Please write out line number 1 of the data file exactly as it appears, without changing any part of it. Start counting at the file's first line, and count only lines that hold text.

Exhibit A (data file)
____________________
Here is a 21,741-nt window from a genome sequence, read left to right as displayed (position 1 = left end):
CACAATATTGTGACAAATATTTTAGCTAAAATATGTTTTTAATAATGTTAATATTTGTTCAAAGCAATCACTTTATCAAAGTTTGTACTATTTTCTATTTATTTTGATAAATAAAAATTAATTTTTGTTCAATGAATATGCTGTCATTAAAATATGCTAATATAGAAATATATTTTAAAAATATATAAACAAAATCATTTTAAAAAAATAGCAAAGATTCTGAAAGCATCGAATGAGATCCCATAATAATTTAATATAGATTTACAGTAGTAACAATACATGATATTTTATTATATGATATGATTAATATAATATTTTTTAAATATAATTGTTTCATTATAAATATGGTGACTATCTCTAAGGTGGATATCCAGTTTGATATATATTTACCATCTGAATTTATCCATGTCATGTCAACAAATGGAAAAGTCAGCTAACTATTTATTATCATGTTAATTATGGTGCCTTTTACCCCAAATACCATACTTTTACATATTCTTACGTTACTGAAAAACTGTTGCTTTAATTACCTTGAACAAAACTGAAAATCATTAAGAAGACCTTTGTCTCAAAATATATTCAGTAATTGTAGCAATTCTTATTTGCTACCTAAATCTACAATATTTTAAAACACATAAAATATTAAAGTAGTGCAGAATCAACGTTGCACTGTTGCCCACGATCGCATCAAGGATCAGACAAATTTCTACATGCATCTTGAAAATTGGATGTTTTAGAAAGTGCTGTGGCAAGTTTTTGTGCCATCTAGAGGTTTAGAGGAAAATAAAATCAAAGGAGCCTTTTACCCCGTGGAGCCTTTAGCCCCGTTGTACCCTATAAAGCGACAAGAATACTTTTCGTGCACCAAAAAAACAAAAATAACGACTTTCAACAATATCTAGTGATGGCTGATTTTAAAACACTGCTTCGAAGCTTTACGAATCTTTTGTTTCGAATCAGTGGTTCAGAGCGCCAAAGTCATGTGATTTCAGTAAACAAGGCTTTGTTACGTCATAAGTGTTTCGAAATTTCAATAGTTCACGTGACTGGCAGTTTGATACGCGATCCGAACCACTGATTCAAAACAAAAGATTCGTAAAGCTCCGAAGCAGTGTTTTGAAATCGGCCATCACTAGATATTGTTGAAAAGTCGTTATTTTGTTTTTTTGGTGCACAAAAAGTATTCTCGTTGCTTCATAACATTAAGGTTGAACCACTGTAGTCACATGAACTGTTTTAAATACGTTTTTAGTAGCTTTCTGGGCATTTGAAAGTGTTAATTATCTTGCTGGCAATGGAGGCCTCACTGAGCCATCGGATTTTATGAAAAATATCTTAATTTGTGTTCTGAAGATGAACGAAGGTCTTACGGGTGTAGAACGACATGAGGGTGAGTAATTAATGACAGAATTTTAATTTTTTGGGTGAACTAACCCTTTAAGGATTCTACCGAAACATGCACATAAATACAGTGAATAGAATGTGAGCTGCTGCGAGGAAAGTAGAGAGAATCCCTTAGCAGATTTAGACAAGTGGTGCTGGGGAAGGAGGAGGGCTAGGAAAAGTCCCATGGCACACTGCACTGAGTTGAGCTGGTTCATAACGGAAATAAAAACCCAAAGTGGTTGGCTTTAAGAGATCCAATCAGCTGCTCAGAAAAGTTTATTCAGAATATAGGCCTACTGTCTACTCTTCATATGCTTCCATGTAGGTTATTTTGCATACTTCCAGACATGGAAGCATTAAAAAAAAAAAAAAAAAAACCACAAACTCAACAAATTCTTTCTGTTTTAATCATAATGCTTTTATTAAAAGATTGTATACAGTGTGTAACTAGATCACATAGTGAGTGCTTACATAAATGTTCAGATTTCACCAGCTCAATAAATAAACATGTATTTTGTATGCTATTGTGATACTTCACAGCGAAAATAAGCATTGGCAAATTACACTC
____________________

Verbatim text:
Here is a 21,741-nt window from a genome sequence, read left to right as displayed (position 1 = left end):